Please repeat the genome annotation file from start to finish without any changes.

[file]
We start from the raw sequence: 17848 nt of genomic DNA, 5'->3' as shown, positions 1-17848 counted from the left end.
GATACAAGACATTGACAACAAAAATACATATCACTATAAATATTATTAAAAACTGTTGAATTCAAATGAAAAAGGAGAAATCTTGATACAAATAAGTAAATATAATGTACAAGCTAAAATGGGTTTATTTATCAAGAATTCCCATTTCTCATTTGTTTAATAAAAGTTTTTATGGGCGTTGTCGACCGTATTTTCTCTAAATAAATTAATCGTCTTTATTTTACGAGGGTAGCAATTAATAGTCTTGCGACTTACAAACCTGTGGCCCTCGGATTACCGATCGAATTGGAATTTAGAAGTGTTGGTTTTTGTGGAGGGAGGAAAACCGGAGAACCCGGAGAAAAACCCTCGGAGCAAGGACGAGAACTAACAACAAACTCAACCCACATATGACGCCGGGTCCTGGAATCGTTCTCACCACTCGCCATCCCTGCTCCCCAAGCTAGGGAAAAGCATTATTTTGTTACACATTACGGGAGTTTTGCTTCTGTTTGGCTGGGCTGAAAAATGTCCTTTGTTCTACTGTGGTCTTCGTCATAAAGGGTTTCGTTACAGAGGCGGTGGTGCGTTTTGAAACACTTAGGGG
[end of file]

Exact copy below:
We start from the raw sequence: 17848 nt of genomic DNA, 5'->3' as shown, positions 1-17848 counted from the left end.
GATACAAGACATTGACAACAAAAATACATATCACTATAAATATTATTAAAAACTGTTGAATTCAAATGAAAAAGGAGAAATCTTGATACAAATAAGTAAATATAATGTACAAGCTAAAATGGGTTTATTTATCAAGAATTCCCATTTCTCATTTGTTTAATAAAAGTTTTTATGGGCGTTGTCGACCGTATTTTCTCTAAATAAATTAATCGTCTTTATTTTACGAGGGTAGCAATTAATAGTCTTGCGACTTACAAACCTGTGGCCCTCGGATTACCGATCGAATTGGAATTTAGAAGTGTTGGTTTTTGTGGAGGGAGGAAAACCGGAGAACCCGGAGAAAAACCCTCGGAGCAAGGACGAGAACTAACAACAAACTCAACCCACATATGACGCCGGGTCCTGGAATCGTTCTCACCACTCGCCATCCCTGCTCCCCAAGCTAGGGAAAAGCATTATTTTGTTACACATTACGGGAGTTTTGCTTCTGTTTGGCTGGGCTGAAAAATGTCCTTTGTTCTACTGTGGTCTTCGTCATAAAGGGTTTCGTTACAGAGGCGGTGGTGCGTTTTGAAACACTTAGGGG